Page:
Authority control

.
Théâtre Du Châtelet
HOME
The Info List - Théâtre Du Châtelet


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The Théâtre du Châtelet
Théâtre du Châtelet
(French pronunciation: ​[teɑtʁ dy ʃatlɛ]) is a theatre and opera house, located in the place du Châtelet in the 1st arrondissement of Paris, France. One of two theatres (the other being the Théâtre de la Ville) built on the site of a châtelet, a small castle or fortress, it was designed by Gabriel Davioud
Gabriel Davioud
at the request of Baron Haussmann
Baron Haussmann
between 1860 and 1862. Originally built with 3,000 seats, it was named the Théâtre Impérial du Châtelet, but has undergone remodeling and name changes over the years. Currently it seats 2,500 people.

Contents

1 Origins 2 Recent history 3 References 4 External links

Origins[edit]

The theatre ca. 1875

The theatre is one of two apparent twins constructed along the quays of the Seine, facing each other across the open Place du Châtelet and its ornate fountain. The other is the Théâtre de la Ville (previously the Sarah Bernhardt). Their external architecture is essentially Palladian
Palladian
entrances under arcades, although their interior layouts differ considerably. At the centre of the plaza is a sphinx-endowed fountain, erected in 1808, which commemorates Napoleon's victory in Egypt. The Théâtre du Châtelet
Théâtre du Châtelet
was originally used for drama performances. Notably, beginning in April 1876, the stage version of Jules Verne's Around the World in Eighty Days, adapted by Verne and Adolphe d'Ennery, began a run spanning sixty-four years and 2,195 performances (although not continuously). It was only the Nazi occupation of Paris in May 1940 that closed this production permanently.[1] Into the 20th Century, the theatre was used for operettas, variety and ballet performances, for classical and popular music concerts. It was also, for a time, a cinema. Regular seasons of opera and ballet were presented by a variety of impresarios, among them Gabriel Astruc, who introduced Diaghilev's Ballets Russes
Ballets Russes
here. Igor Stravinsky’s Petrouchka
Petrouchka
received its premiere in the theatre on 13 June 1911, as did Erik Satie
Erik Satie
and Jean Cocteau’s Parade on 18 May 1917. In addition, many foreign composers and conductors made appearances in the theatre, including Tchaikovsky, Gustav Mahler
Gustav Mahler
and Richard Strauss. Recent history[edit] Since 1979, it has been operated by the City of Paris, and, after undergoing a major restoration, re-opened under the name of the Théâtre Musical de Paris
Paris
in 1980. It was acoustically re-modeled again in 1989 and reverted to the Théâtre du Châtelet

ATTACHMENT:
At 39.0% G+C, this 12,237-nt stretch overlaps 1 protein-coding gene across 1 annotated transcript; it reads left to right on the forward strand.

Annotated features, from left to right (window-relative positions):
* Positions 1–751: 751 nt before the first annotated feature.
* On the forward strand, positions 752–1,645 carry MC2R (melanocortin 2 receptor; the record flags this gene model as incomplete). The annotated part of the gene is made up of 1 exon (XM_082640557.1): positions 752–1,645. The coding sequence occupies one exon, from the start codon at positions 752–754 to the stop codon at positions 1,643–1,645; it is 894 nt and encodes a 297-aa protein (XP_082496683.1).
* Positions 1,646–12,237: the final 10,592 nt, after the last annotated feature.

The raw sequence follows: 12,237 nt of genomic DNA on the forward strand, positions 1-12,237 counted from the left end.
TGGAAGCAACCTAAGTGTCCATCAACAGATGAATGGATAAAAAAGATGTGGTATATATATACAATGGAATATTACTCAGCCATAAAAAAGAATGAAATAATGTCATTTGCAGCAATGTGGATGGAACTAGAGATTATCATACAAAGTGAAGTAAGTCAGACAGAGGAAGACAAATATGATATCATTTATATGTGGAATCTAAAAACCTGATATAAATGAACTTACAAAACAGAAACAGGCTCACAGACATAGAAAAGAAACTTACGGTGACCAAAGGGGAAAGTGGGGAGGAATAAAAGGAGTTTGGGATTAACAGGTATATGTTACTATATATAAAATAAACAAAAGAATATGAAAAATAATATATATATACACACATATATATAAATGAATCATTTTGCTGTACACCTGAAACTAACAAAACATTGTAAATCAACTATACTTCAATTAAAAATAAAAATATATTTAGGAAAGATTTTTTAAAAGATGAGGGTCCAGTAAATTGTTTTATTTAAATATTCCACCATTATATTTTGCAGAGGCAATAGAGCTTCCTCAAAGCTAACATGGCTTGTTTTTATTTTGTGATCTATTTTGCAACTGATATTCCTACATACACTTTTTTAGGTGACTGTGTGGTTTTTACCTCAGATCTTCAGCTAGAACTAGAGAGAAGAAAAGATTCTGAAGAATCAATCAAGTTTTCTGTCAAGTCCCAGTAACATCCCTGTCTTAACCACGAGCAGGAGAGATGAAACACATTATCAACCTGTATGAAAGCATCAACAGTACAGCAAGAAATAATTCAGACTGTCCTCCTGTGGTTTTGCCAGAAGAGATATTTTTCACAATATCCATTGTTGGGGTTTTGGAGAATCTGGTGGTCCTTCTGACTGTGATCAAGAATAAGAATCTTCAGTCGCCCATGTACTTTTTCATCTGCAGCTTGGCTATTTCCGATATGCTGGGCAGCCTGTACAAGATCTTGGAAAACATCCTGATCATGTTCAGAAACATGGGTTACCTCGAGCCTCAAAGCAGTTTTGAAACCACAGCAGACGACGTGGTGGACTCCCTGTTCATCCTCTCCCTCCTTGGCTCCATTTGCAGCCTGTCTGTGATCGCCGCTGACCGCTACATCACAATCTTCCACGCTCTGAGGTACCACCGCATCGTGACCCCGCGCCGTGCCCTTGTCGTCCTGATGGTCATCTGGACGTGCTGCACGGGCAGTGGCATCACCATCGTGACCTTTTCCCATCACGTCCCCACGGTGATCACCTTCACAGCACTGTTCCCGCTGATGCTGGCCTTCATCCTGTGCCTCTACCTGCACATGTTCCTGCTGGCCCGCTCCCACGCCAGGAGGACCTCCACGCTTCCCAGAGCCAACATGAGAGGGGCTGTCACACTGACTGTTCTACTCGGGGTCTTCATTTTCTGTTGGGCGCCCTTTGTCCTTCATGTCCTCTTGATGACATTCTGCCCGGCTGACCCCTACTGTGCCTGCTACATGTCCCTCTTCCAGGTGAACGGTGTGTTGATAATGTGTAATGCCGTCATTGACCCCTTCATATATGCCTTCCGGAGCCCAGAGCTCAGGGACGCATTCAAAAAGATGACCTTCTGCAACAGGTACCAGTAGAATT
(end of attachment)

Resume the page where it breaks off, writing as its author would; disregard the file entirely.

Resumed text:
Théâtre du Châtelet
name. It is currently mainly used for opera performances and concerts. Under the direction of Stéphane Lissner for four years from 1995, the theatre received additional improvements in acoustics and sightlines. In recent years, the theatre has become the home of the Orchestre de Paris
Paris
and the Orchestre Philharmonique de Radio France. Since 1993 the Philharmonia Orchestra
Philharmonia Orchestra
of London
London
has an annual residency period. Shirley Horn
Shirley Horn
recorded her 1992 live album I Love You, Paris
Paris
at the Théâtre du Châtelet. References[edit] Notes

^ History of the production on anao.pagesperso-orange.fr

Sources

Allison, John (ed.), Great Opera Houses of the World, supplement to Opera Magazine, London
London
2003

External links[edit]

Wikimedia Commons has media related to Théâtre du Châtelet.

Official website Floormic Profile

v t e

Music venues in France

General

Le Zénith

Paris

Philharmonie de Paris Palais Garnier Opéra Bastille Théâtre du Châtelet Zénith Paris Casino de Paris Élysée Montmartre L'Olympia La Cigale Le Bataclan Le Trabendo Salle Pleyel Théâtre Mogador Le Batofar Point Éphémère AccorHotels Arena Le Divan du Monde Dôme de Paris

Lyon

Halle Tony Garnier

Marseille

Le Dôme de Marseille GRIM L'Embobineuse

Lille

Zénith de Lille

Strasbourg

Opera house Palais des Fêtes Zénith Palais de la musique et des congrès
Palais de la musique et des congrès
(PMC)

Nice

Palais Nikaia Palais des Congrès Acropolis Théâtre de verdure de Nice

Grenoble

Palais des Sports Maison de la Culture Summum

Other cities

Caen: Zénith de Caen Cannes: Palais des Festivals et des Congrès Dijon: Zénith de Dijon Limoges: Limoges Concert Hall Metz: Galaxie Amnéville, Arsenal de Metz Nancy: Zénith de Nancy Nantes: Le Lieu unique, Zénith de Nantes Métropole Orléans: Zénith d'Orléans Rouen: Zénith de Rouen Toulouse: Zénith de Toulouse Villeurbanne: Le Transbordeur

Music festivals

Active Eurockéennes
Eurockéennes
(Belfort) Hellfest Summer Open Air (Clisson) Motocultor Festival (Saint-Nolff) Rock en Seine
Seine
(Saint-Cloud) Printemps de Bourges
Printemps de Bourges
(Bourges) Vieilles Charrues Festival
Vieilles Charrues Festival
(Carhaix) Musica (Strasbourg)

Former Strasbourg Music Festival (Strasbourg; 1932–2014)

Authority control